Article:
Australia. Grain and Feed Annual. Apr 2014 April 11, 2014
Australian wheat production for 2013/14 is estimated at 27 MMT, representing an upward revision of 3 percent from Post’s previous forecast of 26.2 MMT. Wheat export estimates remain at 18.6 MMT despite the higher production, due to lower carry-over stocks from 2012/13. Post’s forecast for barely production is expected to decline in 2014/15 to 7.7 MMT. Barley production estimates for 2013/14 have been revised to 9.6 MMT, in line with USDA official estimates. Sorghum estimates for 2013/14 have been further reduced from Post’s previous estimate to 1.27 MMT to reflect smaller final planting areas and continuing adverse seasonal conditions.
Since the last Grain and Feed Update seasonal conditions across Australia have remained variable with persistent drought conditions marked by periods of heavy rains, with some areas in the west and along the east coast receiving very high rainfall while other areas have remained very dry. The 2013/14 Australian summer is one of the hottest on record with extreme temperature records set in several states and territories.
This trend has continued with production in Western Australia, South Australia and Victoria forecast to increase in 2013/14 due to favorable conditions and above-average rainfall, especially in the central and southern regions of Western Australia. In contrast, hot and dry seasonal conditions in New South Wales and Queensland during Spring (September to November) were followed by unfavorable seasonal winter growing conditions (June to August). Late frosts in October last year also adversely affected crops in central and southern New South Wales. Yields in both Queensland and New South Wales are expected to be lower compared to the 2012/13 season, while average yields in Victoria are forecast to rise slightly. When combined with an estimated increase in planted area for 2013/14 of 2 per cent, total production in Victoria is expected to be up by 3 per cent.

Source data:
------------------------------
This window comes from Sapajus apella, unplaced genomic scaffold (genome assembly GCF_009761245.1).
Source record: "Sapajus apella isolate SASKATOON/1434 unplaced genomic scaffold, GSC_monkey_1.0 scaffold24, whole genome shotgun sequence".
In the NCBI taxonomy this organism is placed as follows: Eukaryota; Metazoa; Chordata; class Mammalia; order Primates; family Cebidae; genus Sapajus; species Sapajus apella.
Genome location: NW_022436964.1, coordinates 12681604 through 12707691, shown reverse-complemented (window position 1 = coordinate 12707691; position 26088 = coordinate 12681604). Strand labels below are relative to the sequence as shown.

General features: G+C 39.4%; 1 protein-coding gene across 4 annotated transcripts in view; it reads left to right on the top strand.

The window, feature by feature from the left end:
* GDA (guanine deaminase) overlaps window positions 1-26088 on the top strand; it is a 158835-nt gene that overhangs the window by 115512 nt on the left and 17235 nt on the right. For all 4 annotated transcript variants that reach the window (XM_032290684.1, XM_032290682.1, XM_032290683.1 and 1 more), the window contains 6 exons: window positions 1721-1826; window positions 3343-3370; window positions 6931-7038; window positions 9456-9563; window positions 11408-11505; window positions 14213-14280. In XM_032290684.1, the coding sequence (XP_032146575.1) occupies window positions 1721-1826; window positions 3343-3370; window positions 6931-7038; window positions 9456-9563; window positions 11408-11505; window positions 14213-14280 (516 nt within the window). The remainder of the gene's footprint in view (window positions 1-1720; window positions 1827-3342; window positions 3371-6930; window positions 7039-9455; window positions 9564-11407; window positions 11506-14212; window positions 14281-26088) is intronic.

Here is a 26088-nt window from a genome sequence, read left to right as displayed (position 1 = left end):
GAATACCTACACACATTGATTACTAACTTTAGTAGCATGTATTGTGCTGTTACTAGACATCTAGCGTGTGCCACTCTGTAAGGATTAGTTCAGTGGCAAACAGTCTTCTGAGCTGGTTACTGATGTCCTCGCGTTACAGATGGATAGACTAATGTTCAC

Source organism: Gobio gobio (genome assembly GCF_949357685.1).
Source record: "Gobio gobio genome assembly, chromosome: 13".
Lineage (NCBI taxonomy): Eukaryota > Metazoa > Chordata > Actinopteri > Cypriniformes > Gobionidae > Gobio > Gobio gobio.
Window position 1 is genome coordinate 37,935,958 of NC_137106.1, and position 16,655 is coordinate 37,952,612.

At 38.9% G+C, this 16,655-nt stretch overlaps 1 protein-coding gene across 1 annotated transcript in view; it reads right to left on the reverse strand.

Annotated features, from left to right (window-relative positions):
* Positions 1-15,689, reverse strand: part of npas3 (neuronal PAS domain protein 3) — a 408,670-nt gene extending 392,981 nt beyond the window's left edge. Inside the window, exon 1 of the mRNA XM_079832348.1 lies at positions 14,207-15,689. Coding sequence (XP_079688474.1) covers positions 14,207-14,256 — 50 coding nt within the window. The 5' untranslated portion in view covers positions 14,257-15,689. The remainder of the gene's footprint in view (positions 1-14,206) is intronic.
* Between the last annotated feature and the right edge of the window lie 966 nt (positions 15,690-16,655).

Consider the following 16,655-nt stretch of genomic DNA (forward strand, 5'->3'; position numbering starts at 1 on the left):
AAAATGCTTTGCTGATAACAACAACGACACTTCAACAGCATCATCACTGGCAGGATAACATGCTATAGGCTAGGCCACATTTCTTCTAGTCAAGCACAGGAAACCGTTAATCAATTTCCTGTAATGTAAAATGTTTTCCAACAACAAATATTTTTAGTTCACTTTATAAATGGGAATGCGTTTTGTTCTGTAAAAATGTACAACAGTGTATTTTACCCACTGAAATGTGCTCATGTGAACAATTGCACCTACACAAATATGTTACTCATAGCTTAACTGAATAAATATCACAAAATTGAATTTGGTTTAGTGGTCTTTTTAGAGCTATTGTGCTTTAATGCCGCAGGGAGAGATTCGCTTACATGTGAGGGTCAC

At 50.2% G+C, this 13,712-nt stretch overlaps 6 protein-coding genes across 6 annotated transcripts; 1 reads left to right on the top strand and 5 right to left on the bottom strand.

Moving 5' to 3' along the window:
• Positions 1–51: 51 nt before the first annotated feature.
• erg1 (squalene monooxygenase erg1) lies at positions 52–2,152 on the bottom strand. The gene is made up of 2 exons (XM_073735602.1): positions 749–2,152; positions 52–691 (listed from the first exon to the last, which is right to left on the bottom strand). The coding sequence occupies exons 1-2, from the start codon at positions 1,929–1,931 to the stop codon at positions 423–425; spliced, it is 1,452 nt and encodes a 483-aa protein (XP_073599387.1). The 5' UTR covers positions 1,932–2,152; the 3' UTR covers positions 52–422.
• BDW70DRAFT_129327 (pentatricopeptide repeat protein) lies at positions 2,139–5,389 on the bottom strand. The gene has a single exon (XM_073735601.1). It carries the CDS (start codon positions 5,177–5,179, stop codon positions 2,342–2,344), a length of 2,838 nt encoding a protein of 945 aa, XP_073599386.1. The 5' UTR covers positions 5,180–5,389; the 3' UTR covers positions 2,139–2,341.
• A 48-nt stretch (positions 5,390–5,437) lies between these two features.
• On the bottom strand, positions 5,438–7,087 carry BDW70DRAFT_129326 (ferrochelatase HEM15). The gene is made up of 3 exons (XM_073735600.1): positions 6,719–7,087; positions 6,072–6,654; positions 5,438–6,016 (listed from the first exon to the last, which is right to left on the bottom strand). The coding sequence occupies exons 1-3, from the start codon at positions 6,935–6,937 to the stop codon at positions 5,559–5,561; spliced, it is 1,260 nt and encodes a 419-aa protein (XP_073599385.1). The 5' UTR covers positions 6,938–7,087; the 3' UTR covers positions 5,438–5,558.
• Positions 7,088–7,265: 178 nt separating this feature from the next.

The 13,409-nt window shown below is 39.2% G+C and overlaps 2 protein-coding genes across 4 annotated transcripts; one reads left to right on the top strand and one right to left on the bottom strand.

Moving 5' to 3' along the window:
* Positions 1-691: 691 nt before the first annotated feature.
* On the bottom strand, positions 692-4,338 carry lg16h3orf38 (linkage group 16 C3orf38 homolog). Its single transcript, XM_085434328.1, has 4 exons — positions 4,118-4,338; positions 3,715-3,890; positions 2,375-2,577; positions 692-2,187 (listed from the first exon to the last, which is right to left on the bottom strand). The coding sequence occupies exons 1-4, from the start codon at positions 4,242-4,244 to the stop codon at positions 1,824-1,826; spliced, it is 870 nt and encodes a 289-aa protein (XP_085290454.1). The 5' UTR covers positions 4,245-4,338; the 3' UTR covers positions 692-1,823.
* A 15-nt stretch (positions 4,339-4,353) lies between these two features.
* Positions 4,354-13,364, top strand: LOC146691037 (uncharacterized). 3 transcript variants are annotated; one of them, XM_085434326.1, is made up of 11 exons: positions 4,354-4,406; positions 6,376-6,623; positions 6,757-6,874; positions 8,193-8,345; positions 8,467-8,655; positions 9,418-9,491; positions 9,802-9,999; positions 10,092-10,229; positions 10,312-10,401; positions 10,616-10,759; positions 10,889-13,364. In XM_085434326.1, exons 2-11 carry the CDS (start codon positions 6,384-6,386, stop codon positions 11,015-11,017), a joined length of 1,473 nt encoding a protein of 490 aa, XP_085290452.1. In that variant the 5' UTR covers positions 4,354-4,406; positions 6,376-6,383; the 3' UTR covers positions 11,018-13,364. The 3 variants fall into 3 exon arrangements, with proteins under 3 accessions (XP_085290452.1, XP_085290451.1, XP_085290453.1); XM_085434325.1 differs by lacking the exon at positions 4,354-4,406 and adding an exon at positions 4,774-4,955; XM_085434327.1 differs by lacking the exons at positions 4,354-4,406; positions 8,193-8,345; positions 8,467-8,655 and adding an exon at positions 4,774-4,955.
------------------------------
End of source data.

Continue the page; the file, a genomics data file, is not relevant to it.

The Bureau of Meteorology’s latest seasonal rainfall outlook indicates a drier than normal 2014 Australian autumn (March to May) more likely for cropping areas across Queensland, central and southern New South Wales, Victoria and southeastern part of the Northern Territory, with a 60 percent chance of below-average rainfall for these areas. A wetter than normal autumn is likely for the southern and western cropping areas of Western Australia.
The 2013/14 wheat harvest is complete and final numbers indicate total production of 27 MMT, a slight upward revision of Post’s previous estimate. The final harvested area was 13.5 million hectares with an average yield of 2 t/ha. As discussed in the January update, late frosts in October last year also adversely affected crops in central and southern New South Wales.
Planting of the 2014/15 crop is still at least six weeks away and while eastern parts of New South Wales and Queensland have received good rain in recent weeks, soil moisture levels in western and southern New South Wales and in Victoria are well below average. However, the majority of the Western Australian wheat belt has also received reasonable rain. Assuming overall an increase in planting area to 13.6 million hectares and improved yields compared to 2012/13 (1.76t/ha), total wheat production for 2013/14 is likely to be in the order of 27MMT.
Australian wheat exports for 2013/14 (July/June) are forecast to decline by 13 per cent to around 18.5 MMT. Although Australian wheat production is forecast up from 2012/13, the supply for exports in 2013/14 is expected to decline because of lower carry-over stocks from the previous season.